The airline has 20 of these technologically-advanced aircraft on order for delivery over the next four years. Its first A350-1000 will depart Airbus headquarters in Toulouse on 19 June. A further seven aircraft are due for delivery by the end of 2018.
Cathay Pacific Chief Executive Officer Rupert Hogg said: “We have been at the forefront of many initiatives to reduce the impact of greenhouse gas emissions. Achieving carbon neutral growth from 2020 is an important target that we take seriously and using alternative fuels is one of the key strategies in helping us to do so. We will continue to support the development and usage of biofuel to reach mainstream commercial viability.”
Cathay Pacific operated the longest biofuel delivery flight at the time when taking delivery of its first Airbus A350-900 aircraft in 2016. Twenty-two aircraft of this type have so far been delivered with a 10% blend of alternative jet fuel in their tanks.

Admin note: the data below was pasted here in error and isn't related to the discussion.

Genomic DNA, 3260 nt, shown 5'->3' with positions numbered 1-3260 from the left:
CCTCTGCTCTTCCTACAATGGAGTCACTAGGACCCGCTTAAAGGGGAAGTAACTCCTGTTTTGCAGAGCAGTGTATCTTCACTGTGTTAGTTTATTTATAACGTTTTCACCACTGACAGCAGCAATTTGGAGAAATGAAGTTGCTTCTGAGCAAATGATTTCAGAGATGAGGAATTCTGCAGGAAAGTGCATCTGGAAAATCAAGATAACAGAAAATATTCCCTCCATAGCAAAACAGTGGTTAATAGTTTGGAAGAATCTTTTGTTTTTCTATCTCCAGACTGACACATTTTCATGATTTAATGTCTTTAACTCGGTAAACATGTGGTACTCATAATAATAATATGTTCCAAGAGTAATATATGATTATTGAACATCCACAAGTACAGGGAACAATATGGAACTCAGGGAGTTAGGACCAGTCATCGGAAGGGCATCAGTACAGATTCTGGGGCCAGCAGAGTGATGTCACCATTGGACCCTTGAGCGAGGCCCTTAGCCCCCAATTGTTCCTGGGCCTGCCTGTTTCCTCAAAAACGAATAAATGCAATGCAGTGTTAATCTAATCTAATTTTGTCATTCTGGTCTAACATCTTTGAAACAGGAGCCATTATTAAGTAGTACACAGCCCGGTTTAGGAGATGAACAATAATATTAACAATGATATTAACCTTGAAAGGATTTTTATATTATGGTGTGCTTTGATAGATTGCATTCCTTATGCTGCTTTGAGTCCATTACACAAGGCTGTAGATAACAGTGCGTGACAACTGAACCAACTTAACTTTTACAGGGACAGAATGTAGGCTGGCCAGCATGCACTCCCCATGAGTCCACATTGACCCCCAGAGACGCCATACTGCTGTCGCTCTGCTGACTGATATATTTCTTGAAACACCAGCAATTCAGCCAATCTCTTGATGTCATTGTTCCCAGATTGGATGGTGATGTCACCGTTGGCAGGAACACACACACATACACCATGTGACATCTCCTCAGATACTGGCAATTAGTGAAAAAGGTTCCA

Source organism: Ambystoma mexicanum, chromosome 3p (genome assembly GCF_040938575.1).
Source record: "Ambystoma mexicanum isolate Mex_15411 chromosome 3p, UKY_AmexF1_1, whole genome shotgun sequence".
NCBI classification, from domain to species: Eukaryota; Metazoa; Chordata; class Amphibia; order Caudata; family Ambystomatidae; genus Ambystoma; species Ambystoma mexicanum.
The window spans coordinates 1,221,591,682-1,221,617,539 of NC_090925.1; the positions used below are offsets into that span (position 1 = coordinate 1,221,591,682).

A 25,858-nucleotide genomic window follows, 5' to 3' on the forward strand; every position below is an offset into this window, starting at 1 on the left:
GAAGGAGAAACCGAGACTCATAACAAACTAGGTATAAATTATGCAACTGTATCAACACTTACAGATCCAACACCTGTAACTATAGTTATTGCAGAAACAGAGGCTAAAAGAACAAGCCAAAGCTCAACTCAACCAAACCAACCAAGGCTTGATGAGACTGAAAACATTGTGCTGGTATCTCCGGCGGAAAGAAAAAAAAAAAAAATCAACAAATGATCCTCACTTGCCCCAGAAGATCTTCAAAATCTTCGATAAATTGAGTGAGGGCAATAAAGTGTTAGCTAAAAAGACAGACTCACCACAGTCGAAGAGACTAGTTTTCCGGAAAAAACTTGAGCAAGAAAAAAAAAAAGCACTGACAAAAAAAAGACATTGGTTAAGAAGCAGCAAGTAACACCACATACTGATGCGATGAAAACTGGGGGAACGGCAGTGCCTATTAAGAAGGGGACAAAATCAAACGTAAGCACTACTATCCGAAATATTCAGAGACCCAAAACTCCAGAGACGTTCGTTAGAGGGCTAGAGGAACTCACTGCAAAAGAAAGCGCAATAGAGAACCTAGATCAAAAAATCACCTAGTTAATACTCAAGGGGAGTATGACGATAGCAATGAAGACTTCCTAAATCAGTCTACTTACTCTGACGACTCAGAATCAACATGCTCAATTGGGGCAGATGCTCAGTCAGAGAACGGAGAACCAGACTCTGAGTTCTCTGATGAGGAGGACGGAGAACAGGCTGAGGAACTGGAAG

Compared to traditional jet fuel, biofuel can reduce life cycle greenhouse gas emissions by up to 80%.
Cathay Pacific’s A350-1000 delivery flights using blended biofuel are supported by its partners, Airbus and Total.
Frederic Eychenne, Head of New Energies at Airbus, said: “Through the use of the A350-1000 and low carbon fuels, we continue to demonstrate our commitment to support the aviation sector and our customers to reduce their carbon footprint.”
Cathay Pacific is the world’s first airline to invest in an aviation biofuel company. In 2014, it became an equity investor in US-based Fulcrum BioEnergy Inc., which focuses on turning municipal solid waste into sustainable aviation fuel.
In May 2018, Fulcrum broke ground on its first commercial-scale plant in Nevada. When the plant begins operations in 2020, it will produce over 10 million gallons of fuel per year. Cathay Pacific will be one of the first airlines to fly on fuel produced from this facility.